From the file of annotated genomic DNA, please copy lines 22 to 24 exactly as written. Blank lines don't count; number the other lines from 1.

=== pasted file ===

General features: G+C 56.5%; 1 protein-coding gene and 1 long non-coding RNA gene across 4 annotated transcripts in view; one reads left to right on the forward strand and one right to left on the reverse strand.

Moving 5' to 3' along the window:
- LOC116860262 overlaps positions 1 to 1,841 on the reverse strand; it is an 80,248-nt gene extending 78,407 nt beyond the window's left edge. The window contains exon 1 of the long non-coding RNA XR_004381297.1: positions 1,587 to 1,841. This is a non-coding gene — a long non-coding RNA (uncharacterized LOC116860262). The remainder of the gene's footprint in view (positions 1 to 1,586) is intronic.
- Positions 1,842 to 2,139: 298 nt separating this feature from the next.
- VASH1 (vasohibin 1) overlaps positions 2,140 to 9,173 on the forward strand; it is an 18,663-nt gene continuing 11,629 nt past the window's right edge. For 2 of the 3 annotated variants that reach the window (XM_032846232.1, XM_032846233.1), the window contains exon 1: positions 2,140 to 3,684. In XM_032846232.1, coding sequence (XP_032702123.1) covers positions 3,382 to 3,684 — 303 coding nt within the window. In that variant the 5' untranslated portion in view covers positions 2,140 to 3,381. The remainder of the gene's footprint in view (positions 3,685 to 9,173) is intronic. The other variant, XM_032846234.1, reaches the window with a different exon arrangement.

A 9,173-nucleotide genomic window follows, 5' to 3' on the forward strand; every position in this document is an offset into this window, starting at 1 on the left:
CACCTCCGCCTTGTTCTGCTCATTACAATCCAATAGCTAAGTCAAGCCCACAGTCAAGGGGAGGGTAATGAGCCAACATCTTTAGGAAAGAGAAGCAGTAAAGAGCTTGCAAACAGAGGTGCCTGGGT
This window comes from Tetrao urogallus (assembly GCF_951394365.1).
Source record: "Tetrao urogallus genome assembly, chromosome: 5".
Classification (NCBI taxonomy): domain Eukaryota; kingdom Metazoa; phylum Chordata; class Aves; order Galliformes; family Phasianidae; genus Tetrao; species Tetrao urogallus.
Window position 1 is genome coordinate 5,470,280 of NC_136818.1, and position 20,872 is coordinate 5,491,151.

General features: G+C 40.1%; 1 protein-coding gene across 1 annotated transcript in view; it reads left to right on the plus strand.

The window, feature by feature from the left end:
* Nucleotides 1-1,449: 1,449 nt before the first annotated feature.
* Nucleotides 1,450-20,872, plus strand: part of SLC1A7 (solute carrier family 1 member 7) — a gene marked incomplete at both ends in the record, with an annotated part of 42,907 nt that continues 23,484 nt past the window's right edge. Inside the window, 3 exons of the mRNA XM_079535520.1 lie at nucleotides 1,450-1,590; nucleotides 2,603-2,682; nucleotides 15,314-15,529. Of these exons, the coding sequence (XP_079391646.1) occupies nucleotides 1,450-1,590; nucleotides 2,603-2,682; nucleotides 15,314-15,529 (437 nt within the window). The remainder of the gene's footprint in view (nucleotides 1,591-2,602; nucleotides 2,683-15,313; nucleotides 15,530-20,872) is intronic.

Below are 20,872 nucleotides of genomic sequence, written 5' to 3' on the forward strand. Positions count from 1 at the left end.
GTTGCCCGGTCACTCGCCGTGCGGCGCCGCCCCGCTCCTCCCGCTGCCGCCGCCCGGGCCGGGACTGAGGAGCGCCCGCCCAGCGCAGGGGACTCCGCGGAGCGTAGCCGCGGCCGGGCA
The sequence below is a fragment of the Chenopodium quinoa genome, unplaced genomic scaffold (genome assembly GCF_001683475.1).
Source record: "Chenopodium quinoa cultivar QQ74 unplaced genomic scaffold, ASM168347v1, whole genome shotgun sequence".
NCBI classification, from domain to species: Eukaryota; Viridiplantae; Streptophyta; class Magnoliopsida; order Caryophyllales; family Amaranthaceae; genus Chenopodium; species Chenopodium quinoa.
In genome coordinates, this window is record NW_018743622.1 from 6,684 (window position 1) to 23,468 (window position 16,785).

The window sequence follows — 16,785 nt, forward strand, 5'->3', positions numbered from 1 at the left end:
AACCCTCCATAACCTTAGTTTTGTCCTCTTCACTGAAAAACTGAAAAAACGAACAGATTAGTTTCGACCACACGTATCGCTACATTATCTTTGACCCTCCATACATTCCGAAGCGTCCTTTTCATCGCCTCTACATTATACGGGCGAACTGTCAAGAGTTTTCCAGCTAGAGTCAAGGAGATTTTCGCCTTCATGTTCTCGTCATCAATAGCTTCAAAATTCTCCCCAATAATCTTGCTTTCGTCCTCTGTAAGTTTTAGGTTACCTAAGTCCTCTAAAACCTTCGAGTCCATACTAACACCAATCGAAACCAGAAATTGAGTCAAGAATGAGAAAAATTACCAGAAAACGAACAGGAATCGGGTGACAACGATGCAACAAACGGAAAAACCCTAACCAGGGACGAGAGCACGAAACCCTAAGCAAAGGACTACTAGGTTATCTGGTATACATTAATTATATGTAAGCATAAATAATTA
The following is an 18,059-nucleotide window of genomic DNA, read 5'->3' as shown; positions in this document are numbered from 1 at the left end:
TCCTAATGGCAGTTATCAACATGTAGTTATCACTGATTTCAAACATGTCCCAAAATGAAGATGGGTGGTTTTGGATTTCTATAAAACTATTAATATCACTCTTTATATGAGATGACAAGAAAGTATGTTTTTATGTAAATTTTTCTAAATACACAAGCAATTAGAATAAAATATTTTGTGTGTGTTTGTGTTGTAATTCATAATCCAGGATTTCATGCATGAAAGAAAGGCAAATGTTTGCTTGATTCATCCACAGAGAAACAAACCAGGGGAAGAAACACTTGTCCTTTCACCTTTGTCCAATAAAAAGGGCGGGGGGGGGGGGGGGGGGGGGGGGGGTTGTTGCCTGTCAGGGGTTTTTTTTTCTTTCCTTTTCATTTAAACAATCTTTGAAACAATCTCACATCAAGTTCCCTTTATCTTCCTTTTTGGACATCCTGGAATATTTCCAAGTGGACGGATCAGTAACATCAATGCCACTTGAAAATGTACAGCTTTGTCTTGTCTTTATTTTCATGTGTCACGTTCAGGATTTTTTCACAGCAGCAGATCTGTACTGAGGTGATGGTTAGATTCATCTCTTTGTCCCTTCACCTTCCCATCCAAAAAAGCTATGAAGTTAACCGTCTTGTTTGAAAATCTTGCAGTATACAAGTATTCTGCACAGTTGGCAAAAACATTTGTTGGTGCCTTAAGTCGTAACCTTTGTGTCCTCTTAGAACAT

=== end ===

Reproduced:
The window sequence follows — 16,785 nt, forward strand, 5'->3', positions numbered from 1 at the left end:
AACCCTCCATAACCTTAGTTTTGTCCTCTTCACTGAAAAACTGAAAAAACGAACAGATTAGTTTCGACCACACGTATCGCTACATTATCTTTGACCCTCCATACATTCCGAAGCGTCCTTTTCATCGCCTCTACATTATACGGGCGAACTGTCAAGAGTTTTCCAGCTAGAGTCAAGGAGATTTTCGCCTTCATGTTCTCGTCATCAATAGCTTCAAAATTCTCCCCAATAATCTTGCTTTCGTCCTCTGTAAGTTTTAGGTTACCTAAGTCCTCTAAAACCTTCGAGTCCATACTAACACCAATCGAAACCAGAAATTGAGTCAAGAATGAGAAAAATTACCAGAAAACGAACAGGAATCGGGTGACAACGATGCAACAAACGGAAAAACCCTAACCAGGGACGAGAGCACGAAACCCTAAGCAAAGGACTACTAGGTTATCTGGTATACATTAATTATATGTAAGCATAAATAATTA
The following is an 18,059-nucleotide window of genomic DNA, read 5'->3' as shown; positions in this document are numbered from 1 at the left end: